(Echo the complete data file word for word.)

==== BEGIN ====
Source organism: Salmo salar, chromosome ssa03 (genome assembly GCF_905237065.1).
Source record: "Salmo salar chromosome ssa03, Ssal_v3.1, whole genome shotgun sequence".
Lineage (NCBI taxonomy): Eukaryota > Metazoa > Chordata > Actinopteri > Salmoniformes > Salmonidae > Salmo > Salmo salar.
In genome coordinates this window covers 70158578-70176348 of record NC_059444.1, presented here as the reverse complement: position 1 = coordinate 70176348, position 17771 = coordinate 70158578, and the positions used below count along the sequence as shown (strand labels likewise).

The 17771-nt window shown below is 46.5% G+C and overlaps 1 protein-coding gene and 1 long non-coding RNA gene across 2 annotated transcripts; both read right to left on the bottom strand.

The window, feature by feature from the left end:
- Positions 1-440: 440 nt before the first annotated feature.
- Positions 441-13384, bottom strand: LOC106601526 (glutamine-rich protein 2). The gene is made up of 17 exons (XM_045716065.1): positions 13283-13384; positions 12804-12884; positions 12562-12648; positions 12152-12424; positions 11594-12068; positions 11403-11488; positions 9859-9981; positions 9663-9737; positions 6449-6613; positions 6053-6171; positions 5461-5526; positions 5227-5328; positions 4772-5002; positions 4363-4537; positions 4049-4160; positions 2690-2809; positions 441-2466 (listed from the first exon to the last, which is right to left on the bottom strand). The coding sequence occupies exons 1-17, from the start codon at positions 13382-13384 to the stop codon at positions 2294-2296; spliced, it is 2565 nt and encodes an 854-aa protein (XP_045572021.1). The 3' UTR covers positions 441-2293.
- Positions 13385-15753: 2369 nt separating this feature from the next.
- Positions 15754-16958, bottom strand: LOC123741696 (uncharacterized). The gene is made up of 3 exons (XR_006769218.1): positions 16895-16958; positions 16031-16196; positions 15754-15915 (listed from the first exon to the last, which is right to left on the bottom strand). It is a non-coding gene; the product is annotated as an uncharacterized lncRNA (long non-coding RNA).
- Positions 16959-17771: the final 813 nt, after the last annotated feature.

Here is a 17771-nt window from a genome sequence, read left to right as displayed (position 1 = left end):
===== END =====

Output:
Source organism: Salmo salar, chromosome ssa03 (genome assembly GCF_905237065.1).
Source record: "Salmo salar chromosome ssa03, Ssal_v3.1, whole genome shotgun sequence".
Lineage (NCBI taxonomy): Eukaryota > Metazoa > Chordata > Actinopteri > Salmoniformes > Salmonidae > Salmo > Salmo salar.
In genome coordinates this window covers 70158578-70176348 of record NC_059444.1, presented here as the reverse complement: position 1 = coordinate 70176348, position 17771 = coordinate 70158578, and the positions used below count along the sequence as shown (strand labels likewise).

The 17771-nt window shown below is 46.5% G+C and overlaps 1 protein-coding gene and 1 long non-coding RNA gene across 2 annotated transcripts; both read right to left on the bottom strand.

The window, feature by feature from the left end:
- Positions 1-440: 440 nt before the first annotated feature.
- Positions 441-13384, bottom strand: LOC106601526 (glutamine-rich protein 2). The gene is made up of 17 exons (XM_045716065.1): positions 13283-13384; positions 12804-12884; positions 12562-12648; positions 12152-12424; positions 11594-12068; positions 11403-11488; positions 9859-9981; positions 9663-9737; positions 6449-6613; positions 6053-6171; positions 5461-5526; positions 5227-5328; positions 4772-5002; positions 4363-4537; positions 4049-4160; positions 2690-2809; positions 441-2466 (listed from the first exon to the last, which is right to left on the bottom strand). The coding sequence occupies exons 1-17, from the start codon at positions 13382-13384 to the stop codon at positions 2294-2296; spliced, it is 2565 nt and encodes an 854-aa protein (XP_045572021.1). The 3' UTR covers positions 441-2293.
- Positions 13385-15753: 2369 nt separating this feature from the next.
- Positions 15754-16958, bottom strand: LOC123741696 (uncharacterized). The gene is made up of 3 exons (XR_006769218.1): positions 16895-16958; positions 16031-16196; positions 15754-15915 (listed from the first exon to the last, which is right to left on the bottom strand). It is a non-coding gene; the product is annotated as an uncharacterized lncRNA (long non-coding RNA).
- Positions 16959-17771: the final 813 nt, after the last annotated feature.

Here is a 17771-nt window from a genome sequence, read left to right as displayed (position 1 = left end):